Continuous integration and continuous deployment (CI/CD) are well-known practices which are become more widely used by tech teams to deliver software. Quite often, however, these pipelines only go as far as a QA or Staging environment where code changes and infrastructure changes build until such a time as a decision maker says it’s time to push the button to go live.
Whilst this is great for the development process you can then hit the same issues you are trying to avoid during development in your deployment into production.Continuous deployment to production essentially takes these practices and extrapolates them through to production. Simply put this means when a feature is “done” and merged into the master branch of a repository, the build pipeline kicks in to run unit tests, test automation suites, and any other automated quality checks that you may have in place, eventually ending with a production deployment.
In order to continuously deliver software into production, whilst maintaining quality, it is paramount to ensure that your entire build and deployment pipeline is automated. Making small changes little and often has been proven to help de-risk deployments. Small changes made in the morning and deployed in the afternoon, for example, allow for any issues after deployment to be easily tracked down, debugged and fixed quickly although if your automated checks are designed in the right way these events will be a rarity.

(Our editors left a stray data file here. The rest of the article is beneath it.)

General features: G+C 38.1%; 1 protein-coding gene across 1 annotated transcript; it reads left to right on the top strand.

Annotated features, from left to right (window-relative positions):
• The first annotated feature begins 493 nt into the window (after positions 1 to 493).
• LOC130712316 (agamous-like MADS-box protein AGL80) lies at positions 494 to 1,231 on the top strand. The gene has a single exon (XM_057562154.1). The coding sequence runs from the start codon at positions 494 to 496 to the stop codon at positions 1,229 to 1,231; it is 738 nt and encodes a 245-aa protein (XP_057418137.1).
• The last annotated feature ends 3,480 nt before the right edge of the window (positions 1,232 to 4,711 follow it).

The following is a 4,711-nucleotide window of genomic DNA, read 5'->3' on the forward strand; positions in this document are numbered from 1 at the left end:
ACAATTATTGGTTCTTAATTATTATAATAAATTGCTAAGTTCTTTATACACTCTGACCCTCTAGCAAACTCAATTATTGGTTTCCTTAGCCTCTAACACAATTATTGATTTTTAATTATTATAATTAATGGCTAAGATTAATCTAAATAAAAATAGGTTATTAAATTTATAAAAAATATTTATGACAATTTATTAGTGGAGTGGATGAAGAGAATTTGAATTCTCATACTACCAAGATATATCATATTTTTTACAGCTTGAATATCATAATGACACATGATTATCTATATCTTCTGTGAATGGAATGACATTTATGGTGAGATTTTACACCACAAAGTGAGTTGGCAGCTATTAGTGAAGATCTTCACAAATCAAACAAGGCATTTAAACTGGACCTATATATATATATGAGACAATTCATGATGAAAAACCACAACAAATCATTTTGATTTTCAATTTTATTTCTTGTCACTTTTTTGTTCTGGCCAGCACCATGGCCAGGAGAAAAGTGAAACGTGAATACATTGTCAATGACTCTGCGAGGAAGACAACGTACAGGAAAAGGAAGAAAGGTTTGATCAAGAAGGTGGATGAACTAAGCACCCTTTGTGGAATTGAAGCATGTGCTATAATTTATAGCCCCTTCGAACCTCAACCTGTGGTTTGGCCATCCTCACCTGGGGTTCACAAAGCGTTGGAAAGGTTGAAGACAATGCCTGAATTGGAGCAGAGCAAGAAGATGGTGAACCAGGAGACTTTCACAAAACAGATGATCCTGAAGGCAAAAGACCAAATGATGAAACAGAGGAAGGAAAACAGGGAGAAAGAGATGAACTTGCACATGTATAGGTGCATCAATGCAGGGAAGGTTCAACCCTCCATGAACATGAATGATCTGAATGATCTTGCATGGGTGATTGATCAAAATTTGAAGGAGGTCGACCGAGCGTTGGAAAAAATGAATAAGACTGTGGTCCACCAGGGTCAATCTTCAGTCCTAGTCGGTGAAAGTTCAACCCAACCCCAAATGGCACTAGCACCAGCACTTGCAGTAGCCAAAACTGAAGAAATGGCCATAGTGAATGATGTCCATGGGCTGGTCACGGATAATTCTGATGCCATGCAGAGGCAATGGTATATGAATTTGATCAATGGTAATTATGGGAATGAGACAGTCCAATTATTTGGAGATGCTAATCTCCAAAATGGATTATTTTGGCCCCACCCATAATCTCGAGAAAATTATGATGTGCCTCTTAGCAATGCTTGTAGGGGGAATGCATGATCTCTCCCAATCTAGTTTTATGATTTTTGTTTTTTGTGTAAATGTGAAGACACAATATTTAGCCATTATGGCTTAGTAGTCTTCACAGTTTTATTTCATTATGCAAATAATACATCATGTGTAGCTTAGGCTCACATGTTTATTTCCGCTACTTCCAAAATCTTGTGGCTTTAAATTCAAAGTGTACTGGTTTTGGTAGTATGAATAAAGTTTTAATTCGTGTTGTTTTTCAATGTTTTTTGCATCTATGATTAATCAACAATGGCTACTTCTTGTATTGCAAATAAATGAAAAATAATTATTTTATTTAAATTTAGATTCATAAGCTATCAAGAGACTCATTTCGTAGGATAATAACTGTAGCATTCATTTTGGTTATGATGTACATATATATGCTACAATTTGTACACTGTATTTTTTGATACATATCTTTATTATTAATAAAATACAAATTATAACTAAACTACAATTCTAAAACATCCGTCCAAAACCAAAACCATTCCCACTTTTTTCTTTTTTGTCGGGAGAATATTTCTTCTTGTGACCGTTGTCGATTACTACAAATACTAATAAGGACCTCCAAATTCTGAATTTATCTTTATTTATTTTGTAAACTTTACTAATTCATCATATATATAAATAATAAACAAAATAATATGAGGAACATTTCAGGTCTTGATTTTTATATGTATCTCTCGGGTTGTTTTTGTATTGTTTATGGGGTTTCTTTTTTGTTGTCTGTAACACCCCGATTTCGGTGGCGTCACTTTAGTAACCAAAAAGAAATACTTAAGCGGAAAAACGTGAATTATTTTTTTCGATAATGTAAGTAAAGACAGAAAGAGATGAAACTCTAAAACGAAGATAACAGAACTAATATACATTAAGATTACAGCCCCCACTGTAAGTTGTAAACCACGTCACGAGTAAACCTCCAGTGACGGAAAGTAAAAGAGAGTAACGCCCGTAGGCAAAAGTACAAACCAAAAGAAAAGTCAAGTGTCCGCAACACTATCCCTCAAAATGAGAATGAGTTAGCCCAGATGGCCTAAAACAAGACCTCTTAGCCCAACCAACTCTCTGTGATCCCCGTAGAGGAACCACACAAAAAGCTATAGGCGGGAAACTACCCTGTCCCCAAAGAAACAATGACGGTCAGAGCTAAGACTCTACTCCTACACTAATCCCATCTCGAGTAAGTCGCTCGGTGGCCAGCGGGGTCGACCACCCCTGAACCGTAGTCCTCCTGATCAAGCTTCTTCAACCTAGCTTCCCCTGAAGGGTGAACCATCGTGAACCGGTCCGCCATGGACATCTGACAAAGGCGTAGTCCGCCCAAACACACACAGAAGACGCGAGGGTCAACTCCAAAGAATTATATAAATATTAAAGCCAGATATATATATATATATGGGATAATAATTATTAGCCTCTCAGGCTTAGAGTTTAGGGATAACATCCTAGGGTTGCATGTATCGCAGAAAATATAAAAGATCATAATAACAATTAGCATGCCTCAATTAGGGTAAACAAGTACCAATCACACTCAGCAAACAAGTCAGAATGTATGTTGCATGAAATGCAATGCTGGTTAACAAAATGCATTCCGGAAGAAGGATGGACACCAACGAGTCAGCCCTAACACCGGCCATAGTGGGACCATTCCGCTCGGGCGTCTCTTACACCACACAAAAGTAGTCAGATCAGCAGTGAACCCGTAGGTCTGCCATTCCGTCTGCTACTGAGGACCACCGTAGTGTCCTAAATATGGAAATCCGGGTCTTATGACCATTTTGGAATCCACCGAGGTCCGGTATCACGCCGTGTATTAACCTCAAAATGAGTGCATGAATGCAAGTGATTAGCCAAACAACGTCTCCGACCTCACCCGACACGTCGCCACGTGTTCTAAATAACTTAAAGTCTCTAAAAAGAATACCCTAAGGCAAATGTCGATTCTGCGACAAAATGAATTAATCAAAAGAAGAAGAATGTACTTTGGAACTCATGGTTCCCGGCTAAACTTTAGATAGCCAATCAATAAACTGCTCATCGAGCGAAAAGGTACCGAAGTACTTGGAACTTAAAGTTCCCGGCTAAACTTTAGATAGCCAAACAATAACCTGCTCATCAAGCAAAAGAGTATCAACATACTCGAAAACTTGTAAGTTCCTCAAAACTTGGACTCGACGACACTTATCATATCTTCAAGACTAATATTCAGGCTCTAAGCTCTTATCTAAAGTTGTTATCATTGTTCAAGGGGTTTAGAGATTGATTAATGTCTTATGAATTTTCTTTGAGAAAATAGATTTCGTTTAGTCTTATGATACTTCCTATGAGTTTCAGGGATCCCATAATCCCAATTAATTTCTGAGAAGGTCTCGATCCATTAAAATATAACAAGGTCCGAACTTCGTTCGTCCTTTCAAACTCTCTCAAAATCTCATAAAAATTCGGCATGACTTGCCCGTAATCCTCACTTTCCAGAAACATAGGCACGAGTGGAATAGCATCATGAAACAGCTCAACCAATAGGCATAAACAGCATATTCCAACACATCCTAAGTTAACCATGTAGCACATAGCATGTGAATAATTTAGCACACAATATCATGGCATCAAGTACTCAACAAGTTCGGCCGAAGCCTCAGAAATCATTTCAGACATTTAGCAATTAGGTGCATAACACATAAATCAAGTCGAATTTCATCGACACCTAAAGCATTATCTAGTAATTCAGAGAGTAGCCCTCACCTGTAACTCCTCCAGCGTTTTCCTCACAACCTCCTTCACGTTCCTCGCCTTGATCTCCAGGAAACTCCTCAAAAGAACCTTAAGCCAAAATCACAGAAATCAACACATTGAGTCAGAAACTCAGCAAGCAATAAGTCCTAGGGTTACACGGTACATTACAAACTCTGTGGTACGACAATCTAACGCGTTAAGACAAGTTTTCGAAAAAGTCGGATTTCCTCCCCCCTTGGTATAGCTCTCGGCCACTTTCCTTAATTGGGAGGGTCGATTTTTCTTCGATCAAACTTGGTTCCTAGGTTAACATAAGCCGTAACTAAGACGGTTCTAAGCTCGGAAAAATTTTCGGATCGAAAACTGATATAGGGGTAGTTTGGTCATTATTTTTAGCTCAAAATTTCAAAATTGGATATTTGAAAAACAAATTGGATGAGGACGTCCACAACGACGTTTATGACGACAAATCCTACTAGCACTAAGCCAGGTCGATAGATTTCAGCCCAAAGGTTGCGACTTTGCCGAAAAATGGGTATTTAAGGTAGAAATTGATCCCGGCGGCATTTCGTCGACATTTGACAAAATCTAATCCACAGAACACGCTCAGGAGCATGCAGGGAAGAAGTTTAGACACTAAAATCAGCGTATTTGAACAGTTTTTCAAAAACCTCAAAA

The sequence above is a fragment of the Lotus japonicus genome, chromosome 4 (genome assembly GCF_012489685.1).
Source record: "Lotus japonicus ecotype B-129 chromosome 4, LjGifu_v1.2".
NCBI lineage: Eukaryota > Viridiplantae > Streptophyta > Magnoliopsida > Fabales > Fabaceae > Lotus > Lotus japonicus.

Having a high level of confidence in what you are shipping is something that is a prerequisite for CDP to work, and work well. If deployments to production only run every three months, running these scripts, or in some cases, manual deployment can be scary, risky and problematic. Automating this entire process and running it multiple times a day helps to maintain confidence in the pipeline resulting in the triviality of deployments into production. Immutability in your applications and even your infrastructure allows for deterministic deployments which adds another level of confidence.
The benefits of constantly shipping small changes to production are not only limited to the realm of technology. User experience and visual designers also benefit from these changes as the iteration loop, given your process, can be significantly reduced allowing a real measure and learn approach to how you develop your applications.
To find out more about Continuous Deployment, click here.